That was a pretty amazing article (In Preston Garvey’s voice). Crafting is one of the biggest improvements upon Fallout New Vegas an I love to see more, by mods or dlcs. Such a shame I couldn’t apply camouflage coating to my weapons, like what I’ve seen in Ubisoft’s Farcry 3 (well, fashion is one important subject), but that’s not such a big deal. Turning a low tech pipe revolver pistol into a silence revolver sniper rifle… awesome, where do I sign up?

    What makes me going is multiple endings, settlement building, crafting, looting, and the Soundtracks. It’s been a while since I roamed through the wastelands just to hear the awesome soundtrack the game has (Brutal Legend was the last). And believe me, I’m not planning to stop playing once I’ve finished my first playthrough. As I read it somewhere (and I’ll modify it a bit), first playthrough is for training, second playthrough is for more experience, third playthrough actually feels like playing the game.

  2. Avatar Back_Lot_Basher says:

    I certainly extends the life of the game. I put 350+ hours into the game, scrounging, exploring, building settlements, and hadn’t even come close to finishing the story (haven’t even had to choose a faction yet). I could sense that I was starting to bog down, so I stepped back from the game for an ESO break for a while. Once some time has passed, and maybe leading up to a DLC, I’m going to dive back in and pick up where I left off. My character is a perfect mix of skills to take advantage of a wide range of crafting, combat, and charisma gameplay, so I want to be set up for later content.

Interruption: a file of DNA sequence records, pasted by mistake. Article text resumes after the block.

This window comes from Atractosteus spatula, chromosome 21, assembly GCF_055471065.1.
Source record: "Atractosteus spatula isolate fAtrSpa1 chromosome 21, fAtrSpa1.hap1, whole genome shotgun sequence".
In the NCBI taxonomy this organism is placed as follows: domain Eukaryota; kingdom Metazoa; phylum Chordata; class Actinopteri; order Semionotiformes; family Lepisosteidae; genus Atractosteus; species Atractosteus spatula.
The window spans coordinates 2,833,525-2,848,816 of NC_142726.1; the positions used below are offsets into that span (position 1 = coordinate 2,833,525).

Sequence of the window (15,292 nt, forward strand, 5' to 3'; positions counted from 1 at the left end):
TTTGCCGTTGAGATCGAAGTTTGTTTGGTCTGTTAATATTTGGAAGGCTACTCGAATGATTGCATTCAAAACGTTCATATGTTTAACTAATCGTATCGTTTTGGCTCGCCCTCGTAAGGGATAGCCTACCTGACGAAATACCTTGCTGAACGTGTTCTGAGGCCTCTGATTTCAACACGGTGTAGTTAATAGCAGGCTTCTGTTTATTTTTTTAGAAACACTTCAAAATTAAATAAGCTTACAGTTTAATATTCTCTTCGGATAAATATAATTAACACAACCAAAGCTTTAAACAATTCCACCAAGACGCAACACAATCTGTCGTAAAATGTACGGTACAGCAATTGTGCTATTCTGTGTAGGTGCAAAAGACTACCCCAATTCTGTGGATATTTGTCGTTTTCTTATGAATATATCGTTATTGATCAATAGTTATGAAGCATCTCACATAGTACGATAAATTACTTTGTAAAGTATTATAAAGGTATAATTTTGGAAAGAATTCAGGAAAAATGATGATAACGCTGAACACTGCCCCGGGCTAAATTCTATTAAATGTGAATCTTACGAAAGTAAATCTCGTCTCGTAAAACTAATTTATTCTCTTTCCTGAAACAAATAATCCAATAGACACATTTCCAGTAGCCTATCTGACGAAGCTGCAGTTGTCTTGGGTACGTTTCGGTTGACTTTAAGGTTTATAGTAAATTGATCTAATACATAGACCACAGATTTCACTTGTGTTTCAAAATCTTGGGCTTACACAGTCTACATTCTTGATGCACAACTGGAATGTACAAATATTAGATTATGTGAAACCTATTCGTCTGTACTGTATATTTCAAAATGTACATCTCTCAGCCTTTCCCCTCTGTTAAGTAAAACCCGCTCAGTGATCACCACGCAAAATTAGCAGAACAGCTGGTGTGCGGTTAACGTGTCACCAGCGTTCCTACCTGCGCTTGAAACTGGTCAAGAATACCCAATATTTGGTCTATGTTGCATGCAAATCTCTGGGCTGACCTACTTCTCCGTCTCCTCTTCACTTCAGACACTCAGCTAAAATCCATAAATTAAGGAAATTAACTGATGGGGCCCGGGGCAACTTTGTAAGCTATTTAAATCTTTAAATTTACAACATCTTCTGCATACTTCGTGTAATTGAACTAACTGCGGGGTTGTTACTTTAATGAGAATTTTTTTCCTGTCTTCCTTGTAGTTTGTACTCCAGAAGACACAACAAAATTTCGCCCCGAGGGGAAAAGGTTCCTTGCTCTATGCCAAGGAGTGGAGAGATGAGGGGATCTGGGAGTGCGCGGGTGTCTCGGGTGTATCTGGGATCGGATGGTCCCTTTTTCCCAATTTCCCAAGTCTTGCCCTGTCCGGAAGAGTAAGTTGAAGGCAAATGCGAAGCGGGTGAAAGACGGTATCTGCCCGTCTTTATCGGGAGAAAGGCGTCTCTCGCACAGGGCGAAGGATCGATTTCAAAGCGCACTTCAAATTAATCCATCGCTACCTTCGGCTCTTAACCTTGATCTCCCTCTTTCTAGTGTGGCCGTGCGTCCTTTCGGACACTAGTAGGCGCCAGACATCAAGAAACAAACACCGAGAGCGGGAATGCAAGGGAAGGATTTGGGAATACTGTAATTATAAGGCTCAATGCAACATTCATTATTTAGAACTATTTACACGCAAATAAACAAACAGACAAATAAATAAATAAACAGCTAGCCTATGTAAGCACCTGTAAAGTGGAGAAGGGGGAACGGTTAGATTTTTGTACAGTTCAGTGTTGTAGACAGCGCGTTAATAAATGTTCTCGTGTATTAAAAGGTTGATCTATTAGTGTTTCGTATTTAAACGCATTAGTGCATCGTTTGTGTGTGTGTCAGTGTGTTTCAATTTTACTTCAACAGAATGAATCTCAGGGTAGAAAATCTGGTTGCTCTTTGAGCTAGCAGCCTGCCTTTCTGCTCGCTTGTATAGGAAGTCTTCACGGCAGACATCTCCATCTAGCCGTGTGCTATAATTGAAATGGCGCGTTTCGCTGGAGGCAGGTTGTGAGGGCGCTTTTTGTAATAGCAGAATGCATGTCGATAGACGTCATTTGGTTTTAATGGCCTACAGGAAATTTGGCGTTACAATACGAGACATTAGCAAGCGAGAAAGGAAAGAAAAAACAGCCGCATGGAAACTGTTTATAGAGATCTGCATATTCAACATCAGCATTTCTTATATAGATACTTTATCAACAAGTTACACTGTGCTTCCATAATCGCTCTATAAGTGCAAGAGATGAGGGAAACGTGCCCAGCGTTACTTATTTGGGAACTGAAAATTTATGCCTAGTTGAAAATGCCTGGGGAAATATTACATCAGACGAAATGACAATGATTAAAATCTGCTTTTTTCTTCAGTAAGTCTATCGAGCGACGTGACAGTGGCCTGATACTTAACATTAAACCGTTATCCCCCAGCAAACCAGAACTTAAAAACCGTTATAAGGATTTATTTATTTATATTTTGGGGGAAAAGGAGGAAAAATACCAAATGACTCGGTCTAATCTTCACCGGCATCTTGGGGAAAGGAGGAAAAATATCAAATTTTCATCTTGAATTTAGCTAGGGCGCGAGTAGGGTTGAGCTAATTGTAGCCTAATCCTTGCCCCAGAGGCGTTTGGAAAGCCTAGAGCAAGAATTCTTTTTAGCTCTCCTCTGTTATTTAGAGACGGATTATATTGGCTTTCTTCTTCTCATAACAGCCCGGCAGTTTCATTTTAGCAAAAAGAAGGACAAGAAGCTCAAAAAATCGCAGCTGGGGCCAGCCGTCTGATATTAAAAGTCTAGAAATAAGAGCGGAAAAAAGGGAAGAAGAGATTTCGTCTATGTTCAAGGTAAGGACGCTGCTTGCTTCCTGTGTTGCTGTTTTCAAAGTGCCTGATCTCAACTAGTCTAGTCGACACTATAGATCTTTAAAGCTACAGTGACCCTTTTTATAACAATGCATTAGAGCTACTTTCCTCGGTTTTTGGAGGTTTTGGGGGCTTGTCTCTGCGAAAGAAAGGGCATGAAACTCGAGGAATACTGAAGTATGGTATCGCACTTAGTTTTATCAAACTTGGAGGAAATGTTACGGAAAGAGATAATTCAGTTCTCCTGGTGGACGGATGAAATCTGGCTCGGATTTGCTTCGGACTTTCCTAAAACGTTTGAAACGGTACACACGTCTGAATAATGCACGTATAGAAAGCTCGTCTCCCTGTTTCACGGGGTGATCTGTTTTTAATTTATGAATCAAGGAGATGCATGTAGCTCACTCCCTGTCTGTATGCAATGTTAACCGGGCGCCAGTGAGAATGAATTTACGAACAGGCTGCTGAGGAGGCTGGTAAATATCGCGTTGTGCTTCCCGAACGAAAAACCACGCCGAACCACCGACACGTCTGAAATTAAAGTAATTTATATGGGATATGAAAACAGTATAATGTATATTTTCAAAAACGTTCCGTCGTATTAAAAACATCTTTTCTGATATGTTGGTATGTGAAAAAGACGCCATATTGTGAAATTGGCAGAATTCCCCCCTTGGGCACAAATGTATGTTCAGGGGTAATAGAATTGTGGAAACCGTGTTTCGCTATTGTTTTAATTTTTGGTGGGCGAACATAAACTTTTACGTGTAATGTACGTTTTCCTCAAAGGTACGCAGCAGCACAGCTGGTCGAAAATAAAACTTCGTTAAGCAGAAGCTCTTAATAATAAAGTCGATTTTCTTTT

3. Avatar ViralEnsign_ says:

    I’ll have to look more into that system to be sure. Something about Fallout 4 isn’t really keeping me interested and I don’t really know what it is. Perhaps it’s that I’m not spending my perk points or perhaps that I can’t really choose between the Energy Weapon and Guns of this game and feel like by level 22 something should be standing out to me.

    That and trying to find Sturdy Combat Armour which as far as I know of there is no absolute way to find.

  4. Avatar Scarecrow says:

    I found that the sturdy and heavy variants of all armour types become more prominent the higher level you are. Also, as one would assume, the higher level the enemy, the better armour they typically have.

    I outfit all my settlement guards with full sets of sturdy combat armour (including the ever-elusive combat armour helmet). I have about ten guards per large settlement, and five per small settlement, for a grand total of probably around forty or so. Initially it was difficult to find multiple sets. But now at level 50+ (can’t remember my exact level), in my main armoury, I seem to have more sturdy and heavy sets than the regular ones. Yes, I’m a total hoarder…